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Local News in Virginia

March Caps Events At Attucks

By Leonard E. Colvin
Chief Reporter
New Journal and Guide

The 30th observance of the birthday and legacy of Dr. Martin Luther King, Jr. was held around the country, and Hampton Roads joined in with words, marches and song.

This year, the city of Norfolk’s main observance had a different format. In previous years, residents, city and civic leaders marched to the MLK monument at Church and Brambleton Streets, where speeches and music were delivered in tribute to King.

But this year, the speeches and music were delivered on the stage of the Historic Attucks Theater, followed by a march of about 300 people to the monument where a wreath was placed at its base.
The event was hosted by Norfolk Councilman Paul Riddick, who directed the attention of the audience to Dr. King’s final “Mountain Top” speech which was replayed throughout the theater as the audience streamed in from the frigid temperatures.

Riddick reminded the audience of the ultimate sacrifice Dr. King paid for his activism.
Riddick said that as Americans pay homage to the slain civil rights leader, the streets, which are named for him in the urban centers, pierce through “communities of dysfunction, poverty and despair.”
Father Jim Curran, of the Basilica of Saint Mary of the Immaculate Conception, delivered the prayer calling for an “end to all division” today in American society.

Norfolk Police Chief Michael Goldsmith, along with Councilman Riddick and School Board Chairman Rodney Jordan were among city officials present at this year’s MLK event.
Goldsmith said he and his staff have been working to reduce the amount of crime and deadly interactions between police officers and citizens by “becoming a part of the community.”

Goldsmith noted his department has been invoking new tactics to de-escalate tense interactions between citizens and the police in the wake of recent shootings of unarmed residents by officers, locally and nationally.
He said recent Norfolk police academy participants have been schooled in crisis intervention and cultural diversity training. Recently, recruits toured the Holocaust Museum in Washington, D.C.
The facility is designed to remind current and future generations of the millions of Jews killed by the German government during WWII.

Ernest Muhammad, a member of the Nation of Islam’s (NOI) Muhammad Study Group #57 in Norfolk, noted during the 60s Civil Rights Movement, NOI leaders such as Elijah Muhammad and Malcolm X disagreed with King’s philosophy of non violence, in face of the Jim Crow segregation and humiliation Blacks faced each day, especially in the South.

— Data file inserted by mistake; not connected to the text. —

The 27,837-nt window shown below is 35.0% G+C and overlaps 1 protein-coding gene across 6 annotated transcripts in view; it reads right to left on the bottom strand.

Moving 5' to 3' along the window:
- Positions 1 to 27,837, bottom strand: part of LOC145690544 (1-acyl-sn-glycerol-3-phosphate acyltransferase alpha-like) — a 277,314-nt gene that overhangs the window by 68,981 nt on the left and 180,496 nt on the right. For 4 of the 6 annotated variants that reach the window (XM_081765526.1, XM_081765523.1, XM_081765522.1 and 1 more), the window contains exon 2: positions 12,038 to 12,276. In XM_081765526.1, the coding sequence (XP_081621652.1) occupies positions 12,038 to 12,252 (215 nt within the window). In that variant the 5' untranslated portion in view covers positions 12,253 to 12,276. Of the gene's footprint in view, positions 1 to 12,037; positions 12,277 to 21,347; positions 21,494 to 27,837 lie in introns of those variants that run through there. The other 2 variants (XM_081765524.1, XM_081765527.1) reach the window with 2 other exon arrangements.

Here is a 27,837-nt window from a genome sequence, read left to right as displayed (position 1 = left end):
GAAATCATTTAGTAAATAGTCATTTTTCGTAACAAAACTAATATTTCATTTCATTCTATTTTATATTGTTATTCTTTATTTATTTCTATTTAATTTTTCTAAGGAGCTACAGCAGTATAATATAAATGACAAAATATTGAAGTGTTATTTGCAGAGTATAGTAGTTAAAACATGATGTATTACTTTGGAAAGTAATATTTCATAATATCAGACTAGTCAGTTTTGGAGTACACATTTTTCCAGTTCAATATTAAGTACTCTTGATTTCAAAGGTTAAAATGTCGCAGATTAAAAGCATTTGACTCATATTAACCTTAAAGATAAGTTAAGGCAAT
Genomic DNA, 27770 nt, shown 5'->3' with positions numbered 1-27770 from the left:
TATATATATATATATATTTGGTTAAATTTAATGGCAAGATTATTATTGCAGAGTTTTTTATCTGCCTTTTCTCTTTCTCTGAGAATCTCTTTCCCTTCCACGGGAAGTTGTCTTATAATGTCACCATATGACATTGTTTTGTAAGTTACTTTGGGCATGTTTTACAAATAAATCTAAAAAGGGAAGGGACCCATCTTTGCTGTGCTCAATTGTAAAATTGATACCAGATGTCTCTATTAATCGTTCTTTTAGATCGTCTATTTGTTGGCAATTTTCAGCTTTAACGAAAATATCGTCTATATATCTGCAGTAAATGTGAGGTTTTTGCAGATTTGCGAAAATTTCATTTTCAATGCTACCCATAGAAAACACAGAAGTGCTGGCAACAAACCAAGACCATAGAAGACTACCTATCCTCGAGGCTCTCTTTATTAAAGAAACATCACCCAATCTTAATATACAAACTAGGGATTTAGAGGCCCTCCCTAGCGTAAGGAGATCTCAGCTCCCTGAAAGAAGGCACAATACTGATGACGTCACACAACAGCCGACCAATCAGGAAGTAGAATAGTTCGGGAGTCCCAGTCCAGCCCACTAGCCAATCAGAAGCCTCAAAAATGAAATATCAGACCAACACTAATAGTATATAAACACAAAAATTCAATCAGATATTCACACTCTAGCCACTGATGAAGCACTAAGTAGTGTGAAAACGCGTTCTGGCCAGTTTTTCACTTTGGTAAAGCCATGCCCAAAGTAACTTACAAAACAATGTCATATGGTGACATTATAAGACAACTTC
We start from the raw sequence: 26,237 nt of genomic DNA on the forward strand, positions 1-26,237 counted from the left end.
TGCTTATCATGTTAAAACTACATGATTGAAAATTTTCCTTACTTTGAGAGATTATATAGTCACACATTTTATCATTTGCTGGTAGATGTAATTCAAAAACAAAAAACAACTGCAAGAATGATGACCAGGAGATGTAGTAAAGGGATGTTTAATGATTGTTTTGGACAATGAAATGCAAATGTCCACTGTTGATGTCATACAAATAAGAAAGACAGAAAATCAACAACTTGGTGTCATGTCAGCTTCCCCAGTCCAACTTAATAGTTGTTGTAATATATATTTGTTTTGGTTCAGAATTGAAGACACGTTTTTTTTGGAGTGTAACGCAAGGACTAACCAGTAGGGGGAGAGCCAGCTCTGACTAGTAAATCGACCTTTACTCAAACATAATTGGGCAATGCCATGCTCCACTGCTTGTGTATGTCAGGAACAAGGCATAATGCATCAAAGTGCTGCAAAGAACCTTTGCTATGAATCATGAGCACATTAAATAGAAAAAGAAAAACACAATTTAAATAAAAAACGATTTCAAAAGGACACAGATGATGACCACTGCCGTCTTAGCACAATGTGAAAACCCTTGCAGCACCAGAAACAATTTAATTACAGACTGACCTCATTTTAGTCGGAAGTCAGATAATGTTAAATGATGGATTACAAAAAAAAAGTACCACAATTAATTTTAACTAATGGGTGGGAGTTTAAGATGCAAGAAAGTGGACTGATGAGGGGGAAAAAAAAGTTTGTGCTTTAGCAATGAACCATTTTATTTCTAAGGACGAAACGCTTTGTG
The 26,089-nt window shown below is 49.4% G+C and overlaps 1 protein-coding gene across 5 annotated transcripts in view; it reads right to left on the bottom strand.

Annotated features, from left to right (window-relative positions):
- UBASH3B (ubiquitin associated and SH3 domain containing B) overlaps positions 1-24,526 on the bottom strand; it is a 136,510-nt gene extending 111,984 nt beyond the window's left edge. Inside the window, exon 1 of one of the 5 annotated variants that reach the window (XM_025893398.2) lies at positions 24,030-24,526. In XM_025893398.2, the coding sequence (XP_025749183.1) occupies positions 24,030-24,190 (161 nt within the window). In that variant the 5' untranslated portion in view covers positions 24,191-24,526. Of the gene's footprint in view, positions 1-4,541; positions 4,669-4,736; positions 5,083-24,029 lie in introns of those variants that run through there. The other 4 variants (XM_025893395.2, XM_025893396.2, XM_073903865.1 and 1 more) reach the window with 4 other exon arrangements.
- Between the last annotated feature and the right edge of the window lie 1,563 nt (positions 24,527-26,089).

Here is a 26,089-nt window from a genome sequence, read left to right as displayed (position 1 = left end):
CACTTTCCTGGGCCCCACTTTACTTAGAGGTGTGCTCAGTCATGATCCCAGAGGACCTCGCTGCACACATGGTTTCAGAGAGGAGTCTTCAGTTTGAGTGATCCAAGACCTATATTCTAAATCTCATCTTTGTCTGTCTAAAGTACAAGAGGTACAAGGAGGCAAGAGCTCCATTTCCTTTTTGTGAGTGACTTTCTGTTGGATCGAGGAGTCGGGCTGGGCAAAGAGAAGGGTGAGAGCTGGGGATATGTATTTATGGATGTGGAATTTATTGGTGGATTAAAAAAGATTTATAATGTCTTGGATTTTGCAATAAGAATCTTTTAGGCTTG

“You could not sit where you wanted,” he said to the audience. “You had to go through the back door, not the front door. How would this make you feel, going to substandard schools, or using the colored water fountain, which sat next to the one for whites and if you used it – you risked being ostracized or getting killed.”

Muhammad also said the Black on Black crime rate must end. He called for an end of “self hate” among Blacks and a reduction in homicides in the Black community by MLK Day 2017.
The oration many in the audience were anticipating was the keynote speech, delivered by local activist Michael Muhammad.

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Councilman Riddick said that Muhammad was chosen, despite reservations by many in the Black political establishment, because Muhammad’s controversies lend respect and validation to all of the voices in the community.
On the day before, Muhammad had led a “Stop the Violence” march calling for the end of Black on Black violence and police shootings of unarmed residents along the streets of Norfolk.

Known to be fiery and controversial, Muhammad’s delivery was moderate, as he addressed the liberation movement led by Dr. King and the current one, spurred by the police shootings of unarmed Black men, called “Black Lives Matter.”

Speaking without a prepared text, Muhammad said the movement which is led by young African-Americans comes at a time when Blacks are still fighting for socio economic equality and personal respect.
“Forty-eight years after MLK died and 86 years after his birth, we are still pushing forward,” said Muhammad.
He said the youthful energy of the Black Lives Matter Movement must connect with people who led the rights movement two generations ago.

“It is a mistake for youth to ignore the wisdom … counsel of their elders,” he said. “They know who our enemies are. It is also a mistake for the elders to reject the fiery spirit of our youth.”
Muhammad observed that today the nation sets aside a day to observe the legacy of Dr. King; but during the height of the civil rights movement when King’s activism was rejected by many, “most of the churches in this area would not allow him (Dr. King) to speak.”

He said there are Black doctors and lawyers who hang his picture in tribute today, but “but would not give his family shelter,” back in the 60s.
Blacks have not overcome nor “arrived,” said Muhammad, and “we still have work to do … because many Blacks live in a state of degradation equal to the 1960s.”

Muhammad said despite the Black community’s anger over unarmed Black men being shot to death by police, “our fight is not against the police.”
“It would be foolish for us to take up an armed campaign against the police or injustice. We would be slaughtered overnight. If you watch the way our God works, there is no weapon more powerful than our unity.”
Youth members of Teens With A Purpose (TWP) entertained the Attucks audience with song.

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